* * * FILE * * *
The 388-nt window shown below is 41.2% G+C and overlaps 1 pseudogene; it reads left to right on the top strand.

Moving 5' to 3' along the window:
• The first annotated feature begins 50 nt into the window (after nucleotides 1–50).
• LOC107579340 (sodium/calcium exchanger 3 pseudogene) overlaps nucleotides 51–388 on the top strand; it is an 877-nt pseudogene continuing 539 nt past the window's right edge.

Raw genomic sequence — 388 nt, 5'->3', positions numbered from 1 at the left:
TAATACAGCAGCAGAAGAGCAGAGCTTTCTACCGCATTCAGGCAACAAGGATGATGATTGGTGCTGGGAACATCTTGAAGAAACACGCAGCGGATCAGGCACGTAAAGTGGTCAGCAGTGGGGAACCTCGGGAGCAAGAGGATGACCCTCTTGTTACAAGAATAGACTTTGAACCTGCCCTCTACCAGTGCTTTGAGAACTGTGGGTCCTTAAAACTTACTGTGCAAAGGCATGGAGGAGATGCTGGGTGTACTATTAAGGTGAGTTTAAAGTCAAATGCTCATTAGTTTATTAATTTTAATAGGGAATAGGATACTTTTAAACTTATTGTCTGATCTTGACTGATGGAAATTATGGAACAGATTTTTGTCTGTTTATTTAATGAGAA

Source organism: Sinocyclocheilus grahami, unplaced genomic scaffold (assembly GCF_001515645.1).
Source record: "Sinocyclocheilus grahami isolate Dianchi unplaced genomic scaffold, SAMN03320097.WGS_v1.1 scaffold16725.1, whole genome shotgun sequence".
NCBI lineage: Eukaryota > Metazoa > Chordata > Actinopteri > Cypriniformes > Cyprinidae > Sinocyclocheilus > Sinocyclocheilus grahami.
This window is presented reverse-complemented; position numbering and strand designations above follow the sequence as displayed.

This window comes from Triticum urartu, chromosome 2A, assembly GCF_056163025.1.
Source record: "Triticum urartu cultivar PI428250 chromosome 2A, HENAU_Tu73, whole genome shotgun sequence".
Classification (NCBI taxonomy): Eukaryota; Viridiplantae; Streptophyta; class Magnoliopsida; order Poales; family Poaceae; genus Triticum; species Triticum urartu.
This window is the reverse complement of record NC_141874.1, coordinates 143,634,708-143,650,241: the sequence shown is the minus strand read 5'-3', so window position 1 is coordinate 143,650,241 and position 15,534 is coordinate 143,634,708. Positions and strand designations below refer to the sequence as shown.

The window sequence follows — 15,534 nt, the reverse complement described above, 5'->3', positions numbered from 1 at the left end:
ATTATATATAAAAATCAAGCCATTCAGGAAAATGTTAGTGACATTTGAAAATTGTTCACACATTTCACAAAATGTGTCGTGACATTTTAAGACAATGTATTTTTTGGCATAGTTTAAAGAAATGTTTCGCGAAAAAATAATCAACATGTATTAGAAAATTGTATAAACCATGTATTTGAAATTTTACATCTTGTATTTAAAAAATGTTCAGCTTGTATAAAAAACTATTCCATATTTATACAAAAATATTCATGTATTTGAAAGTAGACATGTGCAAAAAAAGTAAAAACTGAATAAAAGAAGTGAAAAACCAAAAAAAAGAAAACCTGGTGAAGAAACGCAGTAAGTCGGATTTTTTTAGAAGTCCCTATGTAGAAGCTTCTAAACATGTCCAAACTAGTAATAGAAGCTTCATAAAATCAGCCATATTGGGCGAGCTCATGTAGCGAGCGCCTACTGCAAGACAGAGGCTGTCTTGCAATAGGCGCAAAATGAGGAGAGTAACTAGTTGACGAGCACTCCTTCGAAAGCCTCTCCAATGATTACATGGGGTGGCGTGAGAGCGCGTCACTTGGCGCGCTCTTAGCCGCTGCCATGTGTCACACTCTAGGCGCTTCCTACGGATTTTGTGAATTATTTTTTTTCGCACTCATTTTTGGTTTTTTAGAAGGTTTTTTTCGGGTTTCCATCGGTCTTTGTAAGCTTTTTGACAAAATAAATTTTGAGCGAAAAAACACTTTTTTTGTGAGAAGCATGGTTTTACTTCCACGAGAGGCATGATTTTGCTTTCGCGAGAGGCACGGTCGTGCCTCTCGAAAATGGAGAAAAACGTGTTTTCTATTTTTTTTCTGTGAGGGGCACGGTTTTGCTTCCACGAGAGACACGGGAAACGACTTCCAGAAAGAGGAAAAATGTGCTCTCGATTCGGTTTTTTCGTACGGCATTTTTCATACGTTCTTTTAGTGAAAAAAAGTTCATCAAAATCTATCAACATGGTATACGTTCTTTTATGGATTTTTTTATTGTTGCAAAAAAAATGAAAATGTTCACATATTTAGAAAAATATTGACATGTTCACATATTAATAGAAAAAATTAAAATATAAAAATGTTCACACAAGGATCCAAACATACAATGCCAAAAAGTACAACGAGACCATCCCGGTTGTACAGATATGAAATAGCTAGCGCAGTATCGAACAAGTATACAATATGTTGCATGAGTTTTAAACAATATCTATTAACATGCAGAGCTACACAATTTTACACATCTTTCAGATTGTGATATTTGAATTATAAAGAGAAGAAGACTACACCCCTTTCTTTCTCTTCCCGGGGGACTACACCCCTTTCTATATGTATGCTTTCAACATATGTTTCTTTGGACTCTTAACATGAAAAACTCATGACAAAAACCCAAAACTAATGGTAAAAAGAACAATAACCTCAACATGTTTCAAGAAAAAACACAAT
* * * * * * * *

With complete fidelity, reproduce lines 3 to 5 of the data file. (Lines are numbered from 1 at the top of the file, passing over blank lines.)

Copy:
• The first annotated feature begins 50 nt into the window (after nucleotides 1–50).
• LOC107579340 (sodium/calcium exchanger 3 pseudogene) overlaps nucleotides 51–388 on the top strand; it is an 877-nt pseudogene continuing 539 nt past the window's right edge.

Raw genomic sequence — 388 nt, 5'->3', positions numbered from 1 at the left: